Those looking to win an audience to fascist and far-right ideas in the post-war period in France crashed against the limits created by the memories of the horrors of the Holocaust, Nazi occupation, collaboration and the Vichy regime. The project to make the politics of fascism socially acceptable has been a decades-long one. The isolation of the far right following the war was deepened by the defeat of French imperialism in Algeria and Vietnam in the 1950s and 1960s. These humiliating defeats caused a deep political crisis in France and turmoil inside the French far right. A section of the far right took up arms alongside military officers against the French state. They created a terrorist group, the Organisation Armée Secrète (OAS), which carried out bombing campaigns and an assassination attempt against President de Gaulle.5 The loss of French Algeria saw over a million colonial white settlers return to France in 1962. These “pieds-noirs” became a key section of the FN voting base.

The other factor that shaped the post-war far right was the impact of the struggles of 1968. The revolt in France and internationally, including the May 1968 French general strike, put the left in the ascendency. Liberation movements challenged decades of imperialist rule and workers and students took to the streets. This threatened to push fascist ideas even further into the wilderness, forcing the far right to consider how to regain influence. The development of what became known as the Nouvelle Droite (ND) was key to this. The ND was formed in 1968, bringing together fascist and far-right intellectuals through a think-tank, the Research and Study Group for European Civilisation (GRECE), and a number of theoretical publications, for example Éléments and Nouvelle Ecole. It was never a party with a single programme or structure, but Jean-Yves Camus and Nicolas Lebourg, in their detailed study of the European far right, point to its influence:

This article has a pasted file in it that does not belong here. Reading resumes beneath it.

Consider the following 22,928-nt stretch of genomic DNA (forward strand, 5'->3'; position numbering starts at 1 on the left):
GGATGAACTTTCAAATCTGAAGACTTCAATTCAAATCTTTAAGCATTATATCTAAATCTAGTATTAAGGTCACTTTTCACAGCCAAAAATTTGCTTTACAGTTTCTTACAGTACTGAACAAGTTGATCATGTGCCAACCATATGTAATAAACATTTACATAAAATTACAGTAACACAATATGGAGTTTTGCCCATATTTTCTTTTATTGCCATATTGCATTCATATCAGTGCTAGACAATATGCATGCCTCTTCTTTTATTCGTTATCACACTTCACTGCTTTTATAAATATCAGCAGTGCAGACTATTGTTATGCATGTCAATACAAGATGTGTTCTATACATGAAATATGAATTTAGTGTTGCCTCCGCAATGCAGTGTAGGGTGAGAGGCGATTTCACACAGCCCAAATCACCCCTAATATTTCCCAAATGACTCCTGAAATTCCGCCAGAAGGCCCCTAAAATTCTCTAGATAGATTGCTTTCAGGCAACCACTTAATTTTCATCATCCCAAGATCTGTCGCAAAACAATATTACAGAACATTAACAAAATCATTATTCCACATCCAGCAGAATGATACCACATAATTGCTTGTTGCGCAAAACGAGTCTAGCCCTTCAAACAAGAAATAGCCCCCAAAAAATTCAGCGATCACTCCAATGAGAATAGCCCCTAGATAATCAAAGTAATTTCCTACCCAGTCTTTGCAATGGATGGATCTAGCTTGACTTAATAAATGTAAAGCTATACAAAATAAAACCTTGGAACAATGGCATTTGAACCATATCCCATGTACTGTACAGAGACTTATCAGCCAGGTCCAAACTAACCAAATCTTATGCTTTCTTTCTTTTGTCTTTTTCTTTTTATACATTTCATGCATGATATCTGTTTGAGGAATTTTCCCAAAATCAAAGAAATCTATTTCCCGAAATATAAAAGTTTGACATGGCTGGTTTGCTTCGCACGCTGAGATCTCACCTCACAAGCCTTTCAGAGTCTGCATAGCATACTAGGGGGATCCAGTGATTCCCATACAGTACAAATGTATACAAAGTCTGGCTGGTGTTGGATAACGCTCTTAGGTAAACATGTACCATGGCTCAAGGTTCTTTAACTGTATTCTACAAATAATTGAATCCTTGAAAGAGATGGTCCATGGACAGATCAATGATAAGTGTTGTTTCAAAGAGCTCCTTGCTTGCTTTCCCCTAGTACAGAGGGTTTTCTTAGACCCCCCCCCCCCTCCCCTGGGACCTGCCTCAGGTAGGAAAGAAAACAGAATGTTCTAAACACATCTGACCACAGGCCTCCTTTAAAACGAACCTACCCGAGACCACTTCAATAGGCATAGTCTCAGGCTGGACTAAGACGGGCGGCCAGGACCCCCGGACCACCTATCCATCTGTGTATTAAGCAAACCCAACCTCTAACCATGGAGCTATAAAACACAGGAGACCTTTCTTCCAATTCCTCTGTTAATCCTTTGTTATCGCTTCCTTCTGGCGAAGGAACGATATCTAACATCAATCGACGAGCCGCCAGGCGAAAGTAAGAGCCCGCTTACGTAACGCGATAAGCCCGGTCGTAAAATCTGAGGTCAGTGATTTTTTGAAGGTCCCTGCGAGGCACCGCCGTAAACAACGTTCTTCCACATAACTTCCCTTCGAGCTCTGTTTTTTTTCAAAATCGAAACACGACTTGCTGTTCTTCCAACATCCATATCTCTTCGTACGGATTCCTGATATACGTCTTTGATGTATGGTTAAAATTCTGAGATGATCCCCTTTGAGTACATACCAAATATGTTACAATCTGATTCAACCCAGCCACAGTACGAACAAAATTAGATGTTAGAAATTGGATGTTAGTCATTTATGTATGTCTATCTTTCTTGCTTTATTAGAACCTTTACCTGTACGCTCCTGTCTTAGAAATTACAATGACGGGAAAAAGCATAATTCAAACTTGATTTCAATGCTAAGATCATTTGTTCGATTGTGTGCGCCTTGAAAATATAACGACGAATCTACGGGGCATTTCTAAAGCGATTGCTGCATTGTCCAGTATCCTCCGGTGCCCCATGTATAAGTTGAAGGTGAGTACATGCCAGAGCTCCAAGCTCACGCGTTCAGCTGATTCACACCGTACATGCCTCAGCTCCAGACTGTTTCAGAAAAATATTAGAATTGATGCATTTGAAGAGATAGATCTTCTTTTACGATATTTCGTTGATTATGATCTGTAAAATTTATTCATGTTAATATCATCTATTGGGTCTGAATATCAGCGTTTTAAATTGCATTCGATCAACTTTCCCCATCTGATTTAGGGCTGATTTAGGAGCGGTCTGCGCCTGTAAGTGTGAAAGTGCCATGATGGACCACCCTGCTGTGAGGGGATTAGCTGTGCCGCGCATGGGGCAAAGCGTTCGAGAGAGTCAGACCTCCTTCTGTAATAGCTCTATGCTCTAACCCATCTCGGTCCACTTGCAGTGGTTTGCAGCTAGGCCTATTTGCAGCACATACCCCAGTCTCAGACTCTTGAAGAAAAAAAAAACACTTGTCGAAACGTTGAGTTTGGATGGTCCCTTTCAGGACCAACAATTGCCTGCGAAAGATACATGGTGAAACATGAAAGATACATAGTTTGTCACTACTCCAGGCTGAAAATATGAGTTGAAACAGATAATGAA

A school of thought it certainly is, with a common trunk and distribution and exchange networks. But a dogmatic, centralised and homogenous school the Nouvelle Droite is not and has never been. It exhibits as many facets as there are national variations, and it has been the subject to both evolutions and breaks.6

In its early phase, the group claimed to be “neither right nor left”. However, the fascist core of this group was clearly identifiable. Alan De Benoist, Michael Walker and Marco Tarchi each “began their careers as figures connected with right-wing extremism or even neo-fascism”, and De Benoist had led the far-right Federation of Nationalist Students (FEN), which supported the French Algeria movement.7 Maurice Bardèche, a leading fascist author of the post-war period, expressed the motivation for the ND’s strategy, writing in 1979, “this realpolitik of the right…is perhaps the only route which remains open to us to leave the ghetto in which the right finds itself trapped”.8 Supporters of this current came to call themselves “Gramscians of the Right”, adopting elements of the ideas of Italian Marxist Antonio Gramsci, particularly the importance of winning ideological hegemony and the centrality of culture in this process. However, they wanted to gain hegemony for views that were antithetical to Gramsci’s—they coalesced around ideas such as virulent anti-communism and the defence of empire, including French Algeria.

The ND also promoted eugenicist ideas, anti-Americanism, a fascination with pagan beliefs and the portrayal of pre-Christian Europe as a golden age. Presentation was a vital part of the ND’s approach. In a 1969 issue of Éléments, De Benoist warned members to avoid “outdated vocabulary”.9 Instead, racial superiority was expressed in language that portrayed differences between races and ethnic groups as being essentially cultural. This represented a break from the far right’s emphasis on biological racism, offering it a way to pursue its agenda with a more acceptable face. The ND claimed its ideology was not racist; indeed they posed their approach as one defending the “right to be different”.10 Guillaume Faye, another key ND theorist, developed an “ethno-differentialist credo” that talked of maintaining both cultural and biological identity by stopping immigration, saying this, rather than the immigrants themselves, was the problem.11 This narrative portrayed the mixing of cultures, what came to be known as multiculturalism, as the imposition of uniformity. As Tamir Bar-on writes, the ND claimed such developments mean cultures lose their “uniqueness and distinctiveness” and are replaced by “the grey, drab, lifeless and leveling materialism and egalitarianism of liberal and socialist doctrines”.12